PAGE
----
How are at risk children faring ?
The SPM vs. the OPM
for the April 19th PAA Webinar
by Tim Smeeding
Professor of Public Affairs and Economics
Director, IRP
Research | Training | Policy | Practice
Explanation of how poor children and families are
doing comparing the OPM and SPM: an outline
• Why the Supplemental Poverty Measure (SPM) is a
better measure of poverty than the official poverty
measure (OPM)
• Four different sets of child poverty outcomes and
trends in each
• How programs specifically designed to help the
poor have changed
• Some evidence on how one program SNAP ( “food
stamps” ) effects the level and trend in child poverty
• Bottom Lines
Why the SPM is a better measure of
poverty than the OPM
• The SPM does a much better job of measuring the
anti poverty effects of the major tax-benefit
programs aimed at poor families with children ,
while also considering work related expenses,
geographic cost of living differences and other
factors which affect child poverty
• Noncash programs to help the poor have grown
enormously since 20o0 and especially during the
recession while major cash programs have not
• Without in kind programs and ARRA expansions in
same, poor children would be MUCH worse off
Four different child poverty trends :
• Official (OPM) an absolute measure ‘anchored’ in
1960’s , adjusted for price changes only since then
• SPM which is available only for 2009 and 2010
Two earlier variants of the SPM which follow the same
NAS principals and give us 10 year trends :
• NAS-CE experimental poverty measure adjusted
according to average actual expenses for low
income persons in every year
• NAS-CPI experimental poverty measure ‘anchored’
at the 2000 level of low income family expenses and
adjusted for prices only since 2000
Level and Trend in Child Poverty 2000-2010
Recession Years
Children-NAS CPI updated
Children-NAS CE updated
What do we see?
• Poverty amongst children is both at its highest level
and increases the most under the OPM (which
reflects before tax cash benefits only)
• Child poverty goes up more slowly, is flat, or even
falling in the Great Recession under both NAS
measures and for the new SPM
• The major reason for the differences between the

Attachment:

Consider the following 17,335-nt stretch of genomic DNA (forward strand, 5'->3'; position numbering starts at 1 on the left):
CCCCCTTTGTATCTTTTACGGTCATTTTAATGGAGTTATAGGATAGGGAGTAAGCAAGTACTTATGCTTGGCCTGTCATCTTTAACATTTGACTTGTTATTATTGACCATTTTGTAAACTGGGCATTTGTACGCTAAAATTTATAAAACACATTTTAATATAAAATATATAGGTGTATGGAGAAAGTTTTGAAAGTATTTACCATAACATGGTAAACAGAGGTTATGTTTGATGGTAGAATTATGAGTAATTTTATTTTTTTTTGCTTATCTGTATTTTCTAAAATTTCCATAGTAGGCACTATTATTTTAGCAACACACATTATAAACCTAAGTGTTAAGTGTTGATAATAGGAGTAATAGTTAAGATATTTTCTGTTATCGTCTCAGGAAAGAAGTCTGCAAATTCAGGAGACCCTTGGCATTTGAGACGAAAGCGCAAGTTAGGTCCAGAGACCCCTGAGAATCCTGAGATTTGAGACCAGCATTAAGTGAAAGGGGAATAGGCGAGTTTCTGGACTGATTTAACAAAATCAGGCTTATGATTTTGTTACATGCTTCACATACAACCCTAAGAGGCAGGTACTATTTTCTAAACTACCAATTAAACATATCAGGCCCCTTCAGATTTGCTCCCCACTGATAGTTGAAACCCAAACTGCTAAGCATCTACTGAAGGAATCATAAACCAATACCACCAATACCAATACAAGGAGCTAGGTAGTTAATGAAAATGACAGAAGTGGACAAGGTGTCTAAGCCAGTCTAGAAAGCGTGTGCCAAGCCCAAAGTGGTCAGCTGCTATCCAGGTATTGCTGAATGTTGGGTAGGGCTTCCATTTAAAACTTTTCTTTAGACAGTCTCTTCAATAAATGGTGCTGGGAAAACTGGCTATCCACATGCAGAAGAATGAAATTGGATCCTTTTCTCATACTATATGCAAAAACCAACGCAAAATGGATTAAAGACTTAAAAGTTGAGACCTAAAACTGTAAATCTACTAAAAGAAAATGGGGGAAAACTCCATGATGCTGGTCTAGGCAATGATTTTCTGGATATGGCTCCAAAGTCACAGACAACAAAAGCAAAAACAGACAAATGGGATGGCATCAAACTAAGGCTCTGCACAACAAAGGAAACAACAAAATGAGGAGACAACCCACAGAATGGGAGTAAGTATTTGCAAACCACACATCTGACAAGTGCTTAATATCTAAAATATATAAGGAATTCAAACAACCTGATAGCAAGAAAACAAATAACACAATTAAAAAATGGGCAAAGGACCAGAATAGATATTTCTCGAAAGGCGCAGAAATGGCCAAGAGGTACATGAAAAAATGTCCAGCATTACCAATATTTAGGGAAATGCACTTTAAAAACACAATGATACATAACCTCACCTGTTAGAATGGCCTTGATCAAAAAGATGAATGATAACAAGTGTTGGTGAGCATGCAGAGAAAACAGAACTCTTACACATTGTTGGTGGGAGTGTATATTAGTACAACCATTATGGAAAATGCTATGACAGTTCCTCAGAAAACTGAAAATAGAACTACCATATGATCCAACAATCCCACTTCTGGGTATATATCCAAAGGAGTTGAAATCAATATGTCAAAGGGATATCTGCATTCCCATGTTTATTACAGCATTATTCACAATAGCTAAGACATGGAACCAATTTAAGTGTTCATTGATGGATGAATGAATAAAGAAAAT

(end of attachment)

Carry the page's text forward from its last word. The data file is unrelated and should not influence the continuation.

OPM and the other measures is the growth and
importance of noncash benefits and refundable tax
credits as instruments for fighting child poverty
A note of caution--child poverty has
not gone away
• The measures above are sensitive to where the
poverty line is drawn and how it is drawn
• But under all four variants, child poverty is still
above the overall national average poverty rate ,and
over 18 percent using the new SPM
• But again noncash and refundable tax credit
programs ,and increases in same under the
American Recovery and Relief Act, have done a very
good job in preventing child poverty from exploding
as with the OPM
How programs to help poor
children have changed
Annual Expenditures, Means-Tested Programs
(Billions of 2010 Dollars)
SNAP and deep child poverty from NPC
How SNAP has affected child poverty from USDA
Bottom Lines
• The best answer to child poverty are good jobs that
pay parents well enough to maintain their economic
independence and keep their families from poverty
• But the SPM shows that government programs work
to reduce poverty in recessions and when full-time
jobs--even bad ones-- are not available to parents
• We must continue the SPM measure to monitor how
at-risk children are being affected by successful public
programs aimed at reducing child poverty
Thanks to IRP’s Poverty Research
Sponsors and Co-Analysts
• Department of Health and Human Services (
DHHS) - Assistant Secretary for Planning and
Evaluation (ASPE)
• U.S. Bureau of Census
• Russell Sage Foundation
• MacArthur Foundation
And the Wisconsin Poverty Measure Team : Julia
Isaacs,Yiyoon Chung, Katherine Thornton

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